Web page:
20 See Matter of McMillan Interim Decision 2844 (Decided by Board January 13, 1980).
21 This act created the Federal Register and compelled federal agencies to publish therein agency orders and regulations. [see, 49 Stat. 500, ch. 417. §§ 4 and 5 of the act]. To insure agency compliance with the act's requirements, § 7 provided as follows " No document required under section 5(a) to be published in the Federal Register shall be valid as against any person who has not had actual knowledge thereof."
22See Act of June 11, 1946, 60 Stat. 237, ch 324. As amended, the noted statutes continue their existence today, codified within 5 U.S.C, §§ 551 through 558. These sections within Title 5 require that federal agencies must publish in the Federal Register a variety of information which affects the rights, duties and obligations of members of the public.
23An expansion of items required to be published in the Federal Register occurred as a result of the enactment of the Administrative Procedure Act; see Act of June 11, 1946, 60 Stat. 237, ch 324. An important definition within this act was the following contained in § 2:

"(c) Rule and rule making. -- 'Rule' means the whole or any part of any agency statement of general or particular applicability and future effect designed to implement, interpret, or prescribe law or policy or to describe the organization, procedure, or practice requirements of any agency..." Section 3 of the act requires the following types of agency "rules" be published within the Federal Register:

"(a) Rules. Every agency shall separately state and currently publish in the Federal Register (1) descriptions of its central and field organization including delegations by the agency of final authority and the established places at which, and methods whereby, the public may secure information or make submittals or requests; (2) statements of the general course and method by which its functions are channeled and determined, including the nature and requirements of all formal or informal procedures available as well as forms and instructions as to the scope and contents of all papers, reports, or examinations; and (3) substantive rules adopted as authorized by law and statements of general policy or interpretations formulated and adopted by the agency for the guidance of the public, but not rules addressed to and served upon named persons in accordance with law. No person shall in any manner be required to resort to organization or procedure not so published."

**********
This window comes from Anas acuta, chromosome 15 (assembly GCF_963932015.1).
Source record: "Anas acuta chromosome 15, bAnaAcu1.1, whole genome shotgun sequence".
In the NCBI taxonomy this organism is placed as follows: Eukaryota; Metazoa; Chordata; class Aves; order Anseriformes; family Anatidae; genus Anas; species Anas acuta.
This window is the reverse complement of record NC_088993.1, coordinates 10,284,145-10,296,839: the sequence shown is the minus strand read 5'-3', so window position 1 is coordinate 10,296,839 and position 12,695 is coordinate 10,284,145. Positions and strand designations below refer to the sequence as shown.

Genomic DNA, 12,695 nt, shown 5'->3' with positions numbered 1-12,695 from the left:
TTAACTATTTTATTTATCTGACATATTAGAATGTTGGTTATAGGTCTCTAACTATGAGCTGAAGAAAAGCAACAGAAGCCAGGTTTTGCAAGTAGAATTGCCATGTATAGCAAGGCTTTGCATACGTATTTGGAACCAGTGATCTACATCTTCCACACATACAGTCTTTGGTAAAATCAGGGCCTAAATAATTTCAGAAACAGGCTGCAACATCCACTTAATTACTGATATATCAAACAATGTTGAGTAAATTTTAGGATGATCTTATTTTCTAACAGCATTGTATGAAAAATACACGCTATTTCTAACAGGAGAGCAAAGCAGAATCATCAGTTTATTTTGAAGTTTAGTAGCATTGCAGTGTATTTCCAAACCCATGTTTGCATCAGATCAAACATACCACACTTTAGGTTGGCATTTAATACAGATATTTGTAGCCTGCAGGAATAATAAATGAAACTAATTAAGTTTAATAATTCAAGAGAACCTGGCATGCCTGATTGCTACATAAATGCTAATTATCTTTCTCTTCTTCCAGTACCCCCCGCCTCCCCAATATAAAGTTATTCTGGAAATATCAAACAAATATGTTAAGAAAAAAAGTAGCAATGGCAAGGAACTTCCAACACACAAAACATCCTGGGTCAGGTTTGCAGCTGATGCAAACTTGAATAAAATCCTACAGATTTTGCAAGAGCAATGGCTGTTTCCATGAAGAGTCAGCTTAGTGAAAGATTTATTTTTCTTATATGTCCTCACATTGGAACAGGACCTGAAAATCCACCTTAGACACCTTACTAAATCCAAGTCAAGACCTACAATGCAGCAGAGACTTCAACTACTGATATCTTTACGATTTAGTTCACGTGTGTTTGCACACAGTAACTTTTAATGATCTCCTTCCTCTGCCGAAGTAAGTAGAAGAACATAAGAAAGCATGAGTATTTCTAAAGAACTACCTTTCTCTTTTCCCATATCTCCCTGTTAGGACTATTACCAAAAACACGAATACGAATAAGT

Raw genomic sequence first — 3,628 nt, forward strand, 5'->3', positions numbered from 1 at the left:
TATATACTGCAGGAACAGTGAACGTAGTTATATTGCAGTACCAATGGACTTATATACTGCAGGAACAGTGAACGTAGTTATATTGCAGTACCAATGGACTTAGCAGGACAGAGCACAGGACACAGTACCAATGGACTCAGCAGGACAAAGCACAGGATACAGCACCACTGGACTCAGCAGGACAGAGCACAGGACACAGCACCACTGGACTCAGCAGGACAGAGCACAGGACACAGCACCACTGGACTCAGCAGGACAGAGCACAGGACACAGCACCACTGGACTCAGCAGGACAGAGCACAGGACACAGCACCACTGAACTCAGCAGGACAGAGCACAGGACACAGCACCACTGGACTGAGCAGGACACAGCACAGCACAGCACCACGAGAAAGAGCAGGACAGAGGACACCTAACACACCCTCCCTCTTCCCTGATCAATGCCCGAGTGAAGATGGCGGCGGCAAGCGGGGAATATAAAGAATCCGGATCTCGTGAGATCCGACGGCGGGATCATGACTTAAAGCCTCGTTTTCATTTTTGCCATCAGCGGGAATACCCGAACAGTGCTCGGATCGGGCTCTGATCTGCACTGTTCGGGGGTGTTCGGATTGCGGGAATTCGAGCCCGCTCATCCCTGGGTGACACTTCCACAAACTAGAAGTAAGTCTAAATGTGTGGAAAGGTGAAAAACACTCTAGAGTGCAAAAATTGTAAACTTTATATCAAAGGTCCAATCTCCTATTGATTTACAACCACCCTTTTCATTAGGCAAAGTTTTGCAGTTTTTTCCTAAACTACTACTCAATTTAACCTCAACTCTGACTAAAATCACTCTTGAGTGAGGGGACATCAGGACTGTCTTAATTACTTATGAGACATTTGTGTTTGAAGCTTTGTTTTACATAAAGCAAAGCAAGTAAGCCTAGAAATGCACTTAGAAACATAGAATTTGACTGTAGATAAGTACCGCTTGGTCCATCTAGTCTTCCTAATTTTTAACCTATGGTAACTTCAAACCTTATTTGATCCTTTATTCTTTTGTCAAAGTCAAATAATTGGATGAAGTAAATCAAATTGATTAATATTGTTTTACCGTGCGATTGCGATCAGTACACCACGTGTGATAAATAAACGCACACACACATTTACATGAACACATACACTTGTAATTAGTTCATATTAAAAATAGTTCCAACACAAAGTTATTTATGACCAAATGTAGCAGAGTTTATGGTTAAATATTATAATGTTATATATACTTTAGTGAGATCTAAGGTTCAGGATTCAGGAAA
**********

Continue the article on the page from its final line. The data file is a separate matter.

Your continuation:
24 See BedRoc Ltd, LLC v. United States, 541 U.S. 176, 184 (2004); Perrin v. United States, 444 U.S. 37, 42 (1979); Burns v. Alcala, 420 U.S. 575, 580-81 (1975).
25212 F.2d 280, 283 (9th Cir. 1954).
26 334 F.2d 570 (D.C.Cir. 1964).
27 357 F.Supp. 144 (D.Minn. 1973).
28 415 U.S. 199, 94 S.Ct. 1055 (1974).
29 566 F.2d 451, 455 (4th Cir. 1977).
30 428 F.Supp. 477, 480 (D.Hawaii 1977).
31 667 F.2d 931, 938 (10th Cir. 1982).
31 667 F.2d 931, 938 (10th Cir. 1982).
33 341 F.Supp. 422, 434 (D.D.C. 1972).
34 343 F.Supp. 1120 (N.D.Cal. 1972).
35 442 F.Supp. 628 (E.D.Cal. 1977).
36 See also Anderson v. Butz, 550 F.2d 459 (9th Cir. 1977); United States v. Shearson Lehman Bros., Inc., 650 F. Supp. 490, 496 (E.D. Pa. 1986); and United States v. Riky, 669 F. Supp. 196, 201 (N.D. Ill. 1987) for different aspects instructions held to be void.
37 A reviewing court may not set aside an agency's action unless it is arbitrary, capricious, an abuse of discretion, or otherwise not in accordance with law.... Agency action may be reversed under the arbitrary and capricious standard only if the agency "has relied on factors which Congress has not intended it to consider, entirely failed to consider an important aspect of the problem, offered an explanation for its decision that runs counter to the evidence before the agency, or is so implausible that it could not be ascribed to a difference in view or the product of agency expertise." Moreover, an abuse of discretion may be found where the agency decision is based on an improper understanding of the law.


About The Author

Yosef Yacob has a BA in Economics (Honors) Linfield College, JD Northwestern School of Law of Lewis & Clark College, LLM (International Civil Litigation), University of San Diego, PhD in Law (International Law) Osgoode Hall School of Law, York University.


The opinions expressed in this article do not necessarily reflect the opinion of ILW.COM.